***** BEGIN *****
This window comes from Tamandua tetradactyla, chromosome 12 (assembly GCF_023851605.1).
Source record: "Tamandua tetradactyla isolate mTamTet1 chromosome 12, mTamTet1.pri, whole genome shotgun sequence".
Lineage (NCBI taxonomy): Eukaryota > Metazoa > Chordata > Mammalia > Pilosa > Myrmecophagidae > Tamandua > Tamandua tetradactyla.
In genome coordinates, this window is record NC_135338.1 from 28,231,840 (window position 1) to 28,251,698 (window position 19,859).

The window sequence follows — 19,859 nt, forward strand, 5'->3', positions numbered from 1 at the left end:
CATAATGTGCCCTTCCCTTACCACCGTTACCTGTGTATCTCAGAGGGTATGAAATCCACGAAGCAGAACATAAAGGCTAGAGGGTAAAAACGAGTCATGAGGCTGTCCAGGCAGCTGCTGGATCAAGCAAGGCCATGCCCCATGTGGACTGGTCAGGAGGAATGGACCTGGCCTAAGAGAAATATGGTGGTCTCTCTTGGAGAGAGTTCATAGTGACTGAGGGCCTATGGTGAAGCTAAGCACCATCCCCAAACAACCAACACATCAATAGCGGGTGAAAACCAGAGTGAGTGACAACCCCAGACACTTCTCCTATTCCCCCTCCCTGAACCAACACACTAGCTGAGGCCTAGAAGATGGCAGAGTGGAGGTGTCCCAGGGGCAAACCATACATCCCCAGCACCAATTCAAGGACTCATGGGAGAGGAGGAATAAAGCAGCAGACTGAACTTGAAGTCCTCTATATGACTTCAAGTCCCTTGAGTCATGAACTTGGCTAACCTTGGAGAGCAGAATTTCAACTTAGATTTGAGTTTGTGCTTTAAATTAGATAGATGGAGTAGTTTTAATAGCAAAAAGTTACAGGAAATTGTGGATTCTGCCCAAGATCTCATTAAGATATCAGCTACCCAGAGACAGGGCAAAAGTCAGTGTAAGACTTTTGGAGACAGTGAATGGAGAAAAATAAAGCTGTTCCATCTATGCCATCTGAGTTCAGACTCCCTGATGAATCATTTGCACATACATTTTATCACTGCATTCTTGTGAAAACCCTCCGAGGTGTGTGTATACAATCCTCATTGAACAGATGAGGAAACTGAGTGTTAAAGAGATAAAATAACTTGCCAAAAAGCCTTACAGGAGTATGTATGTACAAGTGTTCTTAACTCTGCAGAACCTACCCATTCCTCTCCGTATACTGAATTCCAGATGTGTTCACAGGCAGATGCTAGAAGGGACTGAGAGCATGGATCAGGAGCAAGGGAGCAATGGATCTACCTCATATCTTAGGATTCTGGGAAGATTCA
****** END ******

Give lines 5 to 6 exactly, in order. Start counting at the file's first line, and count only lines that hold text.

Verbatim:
The window sequence follows — 19,859 nt, forward strand, 5'->3', positions numbered from 1 at the left end:
CATAATGTGCCCTTCCCTTACCACCGTTACCTGTGTATCTCAGAGGGTATGAAATCCACGAAGCAGAACATAAAGGCTAGAGGGTAAAAACGAGTCATGAGGCTGTCCAGGCAGCTGCTGGATCAAGCAAGGCCATGCCCCATGTGGACTGGTCAGGAGGAATGGACCTGGCCTAAGAGAAATATGGTGGTCTCTCTTGGAGAGAGTTCATAGTGACTGAGGGCCTATGGTGAAGCTAAGCACCATCCCCAAACAACCAACACATCAATAGCGGGTGAAAACCAGAGTGAGTGACAACCCCAGACACTTCTCCTATTCCCCCTCCCTGAACCAACACACTAGCTGAGGCCTAGAAGATGGCAGAGTGGAGGTGTCCCAGGGGCAAACCATACATCCCCAGCACCAATTCAAGGACTCATGGGAGAGGAGGAATAAAGCAGCAGACTGAACTTGAAGTCCTCTATATGACTTCAAGTCCCTTGAGTCATGAACTTGGCTAACCTTGGAGAGCAGAATTTCAACTTAGATTTGAGTTTGTGCTTTAAATTAGATAGATGGAGTAGTTTTAATAGCAAAAAGTTACAGGAAATTGTGGATTCTGCCCAAGATCTCATTAAGATATCAGCTACCCAGAGACAGGGCAAAAGTCAGTGTAAGACTTTTGGAGACAGTGAATGGAGAAAAATAAAGCTGTTCCATCTATGCCATCTGAGTTCAGACTCCCTGATGAATCATTTGCACATACATTTTATCACTGCATTCTTGTGAAAACCCTCCGAGGTGTGTGTATACAATCCTCATTGAACAGATGAGGAAACTGAGTGTTAAAGAGATAAAATAACTTGCCAAAAAGCCTTACAGGAGTATGTATGTACAAGTGTTCTTAACTCTGCAGAACCTACCCATTCCTCTCCGTATACTGAATTCCAGATGTGTTCACAGGCAGATGCTAGAAGGGACTGAGAGCATGGATCAGGAGCAAGGGAGCAATGGATCTACCTCATATCTTAGGATTCTGGGAAGATTCA